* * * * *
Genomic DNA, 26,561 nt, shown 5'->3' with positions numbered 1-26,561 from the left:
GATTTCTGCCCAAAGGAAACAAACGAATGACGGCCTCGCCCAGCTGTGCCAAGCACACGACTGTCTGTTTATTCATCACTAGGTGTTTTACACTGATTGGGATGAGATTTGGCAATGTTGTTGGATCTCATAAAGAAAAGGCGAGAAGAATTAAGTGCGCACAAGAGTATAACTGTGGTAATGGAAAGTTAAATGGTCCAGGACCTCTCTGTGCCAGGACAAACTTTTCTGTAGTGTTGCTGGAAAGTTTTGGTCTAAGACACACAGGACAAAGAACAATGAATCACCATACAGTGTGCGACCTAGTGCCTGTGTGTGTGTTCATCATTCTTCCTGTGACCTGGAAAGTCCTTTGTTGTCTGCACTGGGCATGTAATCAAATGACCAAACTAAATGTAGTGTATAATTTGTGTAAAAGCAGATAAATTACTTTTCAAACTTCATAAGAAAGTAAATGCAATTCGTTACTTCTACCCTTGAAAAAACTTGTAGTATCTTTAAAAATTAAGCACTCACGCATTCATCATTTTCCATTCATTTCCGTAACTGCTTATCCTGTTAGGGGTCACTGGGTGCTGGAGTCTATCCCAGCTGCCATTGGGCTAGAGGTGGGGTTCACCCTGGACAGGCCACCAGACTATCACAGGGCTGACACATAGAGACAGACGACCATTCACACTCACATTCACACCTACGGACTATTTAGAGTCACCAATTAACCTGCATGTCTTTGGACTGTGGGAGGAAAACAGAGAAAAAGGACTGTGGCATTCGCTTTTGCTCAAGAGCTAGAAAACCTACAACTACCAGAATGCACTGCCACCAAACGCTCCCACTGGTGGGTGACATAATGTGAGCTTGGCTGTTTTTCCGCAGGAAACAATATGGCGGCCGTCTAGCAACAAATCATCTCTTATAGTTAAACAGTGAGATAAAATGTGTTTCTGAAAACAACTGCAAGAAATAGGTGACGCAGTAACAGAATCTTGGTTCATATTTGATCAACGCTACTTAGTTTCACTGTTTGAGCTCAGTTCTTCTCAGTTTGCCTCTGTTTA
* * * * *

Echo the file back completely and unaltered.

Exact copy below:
Genomic DNA, 26,561 nt, shown 5'->3' with positions numbered 1-26,561 from the left:
GATTTCTGCCCAAAGGAAACAAACGAATGACGGCCTCGCCCAGCTGTGCCAAGCACACGACTGTCTGTTTATTCATCACTAGGTGTTTTACACTGATTGGGATGAGATTTGGCAATGTTGTTGGATCTCATAAAGAAAAGGCGAGAAGAATTAAGTGCGCACAAGAGTATAACTGTGGTAATGGAAAGTTAAATGGTCCAGGACCTCTCTGTGCCAGGACAAACTTTTCTGTAGTGTTGCTGGAAAGTTTTGGTCTAAGACACACAGGACAAAGAACAATGAATCACCATACAGTGTGCGACCTAGTGCCTGTGTGTGTGTTCATCATTCTTCCTGTGACCTGGAAAGTCCTTTGTTGTCTGCACTGGGCATGTAATCAAATGACCAAACTAAATGTAGTGTATAATTTGTGTAAAAGCAGATAAATTACTTTTCAAACTTCATAAGAAAGTAAATGCAATTCGTTACTTCTACCCTTGAAAAAACTTGTAGTATCTTTAAAAATTAAGCACTCACGCATTCATCATTTTCCATTCATTTCCGTAACTGCTTATCCTGTTAGGGGTCACTGGGTGCTGGAGTCTATCCCAGCTGCCATTGGGCTAGAGGTGGGGTTCACCCTGGACAGGCCACCAGACTATCACAGGGCTGACACATAGAGACAGACGACCATTCACACTCACATTCACACCTACGGACTATTTAGAGTCACCAATTAACCTGCATGTCTTTGGACTGTGGGAGGAAAACAGAGAAAAAGGACTGTGGCATTCGCTTTTGCTCAAGAGCTAGAAAACCTACAACTACCAGAATGCACTGCCACCAAACGCTCCCACTGGTGGGTGACATAATGTGAGCTTGGCTGTTTTTCCGCAGGAAACAATATGGCGGCCGTCTAGCAACAAATCATCTCTTATAGTTAAACAGTGAGATAAAATGTGTTTCTGAAAACAACTGCAAGAAATAGGTGACGCAGTAACAGAATCTTGGTTCATATTTGATCAACGCTACTTAGTTTCACTGTTTGAGCTCAGTTCTTCTCAGTTTGCCTCTGTTTA